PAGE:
17.12.2019 – Stories & Specials | LGBT column

My inner cop got it wrong

Opinion: Anna Rosenwasser

Every month, Anna Rosenwasser writes about life and love in Zurich. In December, the head of the Swiss lesbian organisation faces up to the fact that’s prejudiced against men in suits.

Prejudices are a bit like cops – as long as we don’t confront them, we think everything’s OK. They give us a sense of security.

I wish I didn’t have any prejudices. People often think that those of us who fight prejudice – gay activists, feminists, anti-racists and the like – don’t harbour any prejudices ourselves. But that’s rubbish! Our brains are hard-wired with inner cops. They make understanding a complicated world that little bit easier. Instead of leaving stuff scattered around on the floor, you can tidy it all away into drawers. It gives you a sense of creating a little order from all the chaos. And generally it’s not such a bad thing! Screaming kids on the number six tram? Danger! It’s going to be noisy, so maybe get in another carriage. Campaigners on the Bahnhofbrücke? Danger! Unwanted social interaction – best to cross the road. The Shopville supermarket on a Sunday evening? Danger! Danger! Danger! It’ll be packed, you’ll never get round.

Some prejudices have a really high success rate.

Prejudices are useful. As the word suggests, they involve pre-judging a situation before it happens. It’s like stockpiling judgements. Some prejudices have a really high success rate (have you ever spent a quiet Sunday evening in the Shopville supermarket?). But some of them do a lousy job.

Prejudices are like cops – they have a bad reputation because some of them aren’t very fair. When prejudice gets it right, we usually stop calling it prejudice. Pre-judging situations is only called prejudice when it does a bad job.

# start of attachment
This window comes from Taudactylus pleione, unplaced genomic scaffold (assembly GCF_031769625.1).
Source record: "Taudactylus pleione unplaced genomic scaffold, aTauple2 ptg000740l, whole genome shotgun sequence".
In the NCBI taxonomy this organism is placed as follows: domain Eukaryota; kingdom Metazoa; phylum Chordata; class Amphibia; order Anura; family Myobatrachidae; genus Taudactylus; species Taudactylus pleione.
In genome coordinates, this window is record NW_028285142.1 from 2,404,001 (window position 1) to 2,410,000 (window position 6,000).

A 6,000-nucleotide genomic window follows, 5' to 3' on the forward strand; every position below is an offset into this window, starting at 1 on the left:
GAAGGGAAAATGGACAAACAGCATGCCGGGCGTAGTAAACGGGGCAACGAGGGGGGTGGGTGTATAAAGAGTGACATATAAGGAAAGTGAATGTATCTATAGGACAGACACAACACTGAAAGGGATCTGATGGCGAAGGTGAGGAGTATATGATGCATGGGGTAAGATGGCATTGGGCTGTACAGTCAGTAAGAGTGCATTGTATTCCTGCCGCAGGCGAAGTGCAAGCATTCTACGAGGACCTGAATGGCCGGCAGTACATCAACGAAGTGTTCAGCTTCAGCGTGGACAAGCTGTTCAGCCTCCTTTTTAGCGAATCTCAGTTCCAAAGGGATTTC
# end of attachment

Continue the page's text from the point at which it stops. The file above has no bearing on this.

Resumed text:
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I admit to a prejudice that makes me feel really uncomfortable. I honestly thought I’d got rid of it, but then I caught my inner cop chasing it around my head and doing a lousy job of it.

I’m prejudiced against men in suits. I mean, people talk about whether women in hijabs or naked women are a threat to society... but if we’re talking about who is really damaging our world, I would say it’s mainly men in suits.

They don’t have a clue about discrimination!

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Anyway, I was invited to take part in a political panel discussion on whether inciting hate against gays should be a criminal offence. The event was organised by the HSG and ETH, a bunch of men in suits. And the audience? Men in suits. My prejudices came flooding back. They’re all against me! They definitely won’t want any more laws! They don’t have a clue about discrimination!

I sat on the podium, did my best and expected to go home early. It’s not my kind of event. They’re not my kind of people.

Then the discussion was over and lots of men in suits came up to me. They were... respectful. They said... smart things. Yes, they were actually... really nice (and they even seemed to agree with what I said during the discussion). I no longer understood the world. Every nice man in a suit chipped away another corner of my prejudice. I talked to my new friends for hours and went home much later than expected, feeling a little shamefaced. On the way home I decided on my next purchase. A suit!